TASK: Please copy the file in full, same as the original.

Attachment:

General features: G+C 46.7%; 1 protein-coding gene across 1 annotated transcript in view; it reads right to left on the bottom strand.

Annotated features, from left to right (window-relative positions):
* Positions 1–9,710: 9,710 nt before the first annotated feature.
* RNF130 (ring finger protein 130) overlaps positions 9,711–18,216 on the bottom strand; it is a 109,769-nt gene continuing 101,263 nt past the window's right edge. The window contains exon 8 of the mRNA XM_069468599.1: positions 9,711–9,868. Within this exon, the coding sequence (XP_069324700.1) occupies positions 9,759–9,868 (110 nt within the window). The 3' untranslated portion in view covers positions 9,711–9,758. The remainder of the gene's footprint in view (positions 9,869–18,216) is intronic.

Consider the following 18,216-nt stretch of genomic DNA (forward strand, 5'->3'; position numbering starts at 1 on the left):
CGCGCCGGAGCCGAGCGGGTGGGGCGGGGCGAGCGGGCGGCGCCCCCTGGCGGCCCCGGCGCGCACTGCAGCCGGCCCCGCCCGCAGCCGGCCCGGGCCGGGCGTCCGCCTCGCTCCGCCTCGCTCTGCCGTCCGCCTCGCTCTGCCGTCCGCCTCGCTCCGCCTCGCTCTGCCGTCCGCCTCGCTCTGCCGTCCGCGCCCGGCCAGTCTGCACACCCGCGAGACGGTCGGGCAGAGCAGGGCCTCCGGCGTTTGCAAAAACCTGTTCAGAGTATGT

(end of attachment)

General features: G+C 46.7%; 1 protein-coding gene across 1 annotated transcript in view; it reads right to left on the bottom strand.

Annotated features, from left to right (window-relative positions):
* Positions 1–9,710: 9,710 nt before the first annotated feature.
* RNF130 (ring finger protein 130) overlaps positions 9,711–18,216 on the bottom strand; it is a 109,769-nt gene continuing 101,263 nt past the window's right edge. The window contains exon 8 of the mRNA XM_069468599.1: positions 9,711–9,868. Within this exon, the coding sequence (XP_069324700.1) occupies positions 9,759–9,868 (110 nt within the window). The 3' untranslated portion in view covers positions 9,711–9,758. The remainder of the gene's footprint in view (positions 9,869–18,216) is intronic.

Consider the following 18,216-nt stretch of genomic DNA (forward strand, 5'->3'; position numbering starts at 1 on the left):
CGCGCCGGAGCCGAGCGGGTGGGGCGGGGCGAGCGGGCGGCGCCCCCTGGCGGCCCCGGCGCGCACTGCAGCCGGCCCCGCCCGCAGCCGGCCCGGGCCGGGCGTCCGCCTCGCTCCGCCTCGCTCTGCCGTCCGCCTCGCTCTGCCGTCCGCCTCGCTCCGCCTCGCTCTGCCGTCCGCCTCGCTCTGCCGTCCGCGCCCGGCCAGTCTGCACACCCGCGAGACGGTCGGGCAGAGCAGGGCCTCCGGCGTTTGCAAAAACCTGTTCAGAGTATGT